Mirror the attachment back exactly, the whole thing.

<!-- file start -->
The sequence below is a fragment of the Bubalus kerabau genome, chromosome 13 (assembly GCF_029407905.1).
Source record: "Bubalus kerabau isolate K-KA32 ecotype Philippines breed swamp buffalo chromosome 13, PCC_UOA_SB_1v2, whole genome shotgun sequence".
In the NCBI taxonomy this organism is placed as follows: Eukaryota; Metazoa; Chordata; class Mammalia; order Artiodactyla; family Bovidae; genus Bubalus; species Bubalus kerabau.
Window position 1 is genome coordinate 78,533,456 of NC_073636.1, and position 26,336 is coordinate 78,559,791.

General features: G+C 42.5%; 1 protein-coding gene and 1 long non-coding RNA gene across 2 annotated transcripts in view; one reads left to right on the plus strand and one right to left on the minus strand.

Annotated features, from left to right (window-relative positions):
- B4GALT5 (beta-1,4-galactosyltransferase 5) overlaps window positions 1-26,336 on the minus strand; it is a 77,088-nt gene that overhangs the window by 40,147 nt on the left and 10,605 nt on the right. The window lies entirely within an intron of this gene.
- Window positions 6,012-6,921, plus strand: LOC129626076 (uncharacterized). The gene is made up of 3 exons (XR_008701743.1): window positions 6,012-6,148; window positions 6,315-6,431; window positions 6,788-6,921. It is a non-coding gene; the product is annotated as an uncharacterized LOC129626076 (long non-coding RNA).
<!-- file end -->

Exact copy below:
The sequence below is a fragment of the Bubalus kerabau genome, chromosome 13 (assembly GCF_029407905.1).
Source record: "Bubalus kerabau isolate K-KA32 ecotype Philippines breed swamp buffalo chromosome 13, PCC_UOA_SB_1v2, whole genome shotgun sequence".
In the NCBI taxonomy this organism is placed as follows: Eukaryota; Metazoa; Chordata; class Mammalia; order Artiodactyla; family Bovidae; genus Bubalus; species Bubalus kerabau.
Window position 1 is genome coordinate 78,533,456 of NC_073636.1, and position 26,336 is coordinate 78,559,791.

General features: G+C 42.5%; 1 protein-coding gene and 1 long non-coding RNA gene across 2 annotated transcripts in view; one reads left to right on the plus strand and one right to left on the minus strand.

Annotated features, from left to right (window-relative positions):
- B4GALT5 (beta-1,4-galactosyltransferase 5) overlaps window positions 1-26,336 on the minus strand; it is a 77,088-nt gene that overhangs the window by 40,147 nt on the left and 10,605 nt on the right. The window lies entirely within an intron of this gene.
- Window positions 6,012-6,921, plus strand: LOC129626076 (uncharacterized). The gene is made up of 3 exons (XR_008701743.1): window positions 6,012-6,148; window positions 6,315-6,431; window positions 6,788-6,921. It is a non-coding gene; the product is annotated as an uncharacterized LOC129626076 (long non-coding RNA).